On rounds in the hospital I worked in in Africa, patients weren’t really assigned to docs. Whoever got to their bed first in the morning rounded on them. As a result, we cross-consulted each other fairly frequently when we felt out of our depth. Since the overwhelming majority of our patients were admitted for infectious diseases (many of them considered zebras in the US), weird bugs and tropical illnesses were always top on our differentials. 

Sometimes it caused us to forget that horses make hoofbeats, too. 

Keep reading

Even Short Courses of Steroids Linked To Bone Death

Even short courses of glucocorticoids in conditions such as lupus, rheumatoid arthritis, and many other diseases can be associated with the development of osteonecrosis, a researcher cautioned here.

For instance, exposure to these drugs for less than 30 days was associated with an odds ratio of 3.8 (95% CI 2.1 to 6.8) for osteonecrosis compared with no exposure, Steven C. Vlad, MD, of Boston University School of Medicine, reported at the annual meeting of the American College of Rheumatology.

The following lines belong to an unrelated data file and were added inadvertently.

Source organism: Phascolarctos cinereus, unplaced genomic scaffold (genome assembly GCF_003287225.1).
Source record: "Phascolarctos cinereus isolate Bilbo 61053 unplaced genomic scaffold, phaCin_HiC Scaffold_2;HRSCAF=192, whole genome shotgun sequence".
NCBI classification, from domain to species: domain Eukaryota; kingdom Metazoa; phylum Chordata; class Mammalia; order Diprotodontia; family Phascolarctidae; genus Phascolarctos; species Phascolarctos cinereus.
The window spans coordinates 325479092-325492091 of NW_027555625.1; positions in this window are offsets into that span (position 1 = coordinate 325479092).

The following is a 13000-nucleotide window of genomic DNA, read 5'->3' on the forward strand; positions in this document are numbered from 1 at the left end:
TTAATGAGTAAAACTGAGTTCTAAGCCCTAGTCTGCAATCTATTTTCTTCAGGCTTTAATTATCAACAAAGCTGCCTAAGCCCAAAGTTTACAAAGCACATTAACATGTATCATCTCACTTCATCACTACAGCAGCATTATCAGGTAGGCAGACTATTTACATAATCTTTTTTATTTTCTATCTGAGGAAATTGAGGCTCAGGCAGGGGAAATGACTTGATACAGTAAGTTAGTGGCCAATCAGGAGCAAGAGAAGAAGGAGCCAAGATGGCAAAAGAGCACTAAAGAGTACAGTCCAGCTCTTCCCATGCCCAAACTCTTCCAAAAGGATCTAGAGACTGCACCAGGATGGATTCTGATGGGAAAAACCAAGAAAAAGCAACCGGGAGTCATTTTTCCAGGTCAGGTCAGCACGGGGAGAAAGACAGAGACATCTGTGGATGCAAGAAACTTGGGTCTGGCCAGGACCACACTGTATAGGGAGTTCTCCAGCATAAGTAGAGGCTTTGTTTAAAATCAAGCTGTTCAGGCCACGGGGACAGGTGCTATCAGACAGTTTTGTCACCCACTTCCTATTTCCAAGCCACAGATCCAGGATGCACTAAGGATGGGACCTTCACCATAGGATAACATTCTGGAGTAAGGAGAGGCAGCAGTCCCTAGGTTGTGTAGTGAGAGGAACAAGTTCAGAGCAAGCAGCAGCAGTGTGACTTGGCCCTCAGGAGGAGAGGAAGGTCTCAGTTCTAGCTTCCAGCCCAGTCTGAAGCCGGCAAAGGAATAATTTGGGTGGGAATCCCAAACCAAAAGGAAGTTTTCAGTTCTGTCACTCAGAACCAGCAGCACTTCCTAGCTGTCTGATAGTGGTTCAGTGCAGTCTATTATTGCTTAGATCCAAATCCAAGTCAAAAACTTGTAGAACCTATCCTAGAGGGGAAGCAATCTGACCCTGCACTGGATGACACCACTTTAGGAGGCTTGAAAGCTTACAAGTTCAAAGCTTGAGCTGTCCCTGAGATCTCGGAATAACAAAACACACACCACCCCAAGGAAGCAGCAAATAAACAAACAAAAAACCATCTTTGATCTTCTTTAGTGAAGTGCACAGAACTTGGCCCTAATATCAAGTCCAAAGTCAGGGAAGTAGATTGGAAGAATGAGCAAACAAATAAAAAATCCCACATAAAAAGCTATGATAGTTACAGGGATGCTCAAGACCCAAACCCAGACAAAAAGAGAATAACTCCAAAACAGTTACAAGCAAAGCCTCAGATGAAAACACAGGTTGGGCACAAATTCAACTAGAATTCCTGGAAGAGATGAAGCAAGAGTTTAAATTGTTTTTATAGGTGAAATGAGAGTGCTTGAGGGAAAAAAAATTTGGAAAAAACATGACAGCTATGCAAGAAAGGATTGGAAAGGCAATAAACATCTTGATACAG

And for patients who used glucocorticoids for more than a year, the odds ratio rose to 212.2 (95% CI 8.9 to >999.9), he said in a plenary session at the meeting.

'Chronic glucocorticoid use has long been recognized as a risk factor for osteonecrosis, but it has not been established whether short-term use also can be risky and if the risk persists after treatment ceases,' Vlad said.”


lightriot asked:

I am a 19 year old pre-med student in Florida who was just diagnosed with rheumatoid arthritis and lupus. Through this whole experience I've began to wonder, is medical school physically something that someone with such conditions should attempt? Med school of course is a grueling experience and I wonder if it would be more detrimental to my health than beneficial. I'm not making any quick decisions; I am sure that with treatment and time my health will change and I will experience ups & downs, but it is something that's been on my mind quite a bit and was looking for an honest opinion from someone who has some experience under their belt :)

Wow, spinlights, that’s a really rough pair of conditions to be dealing with! I hope you’ve got a good rheumatologist working with you.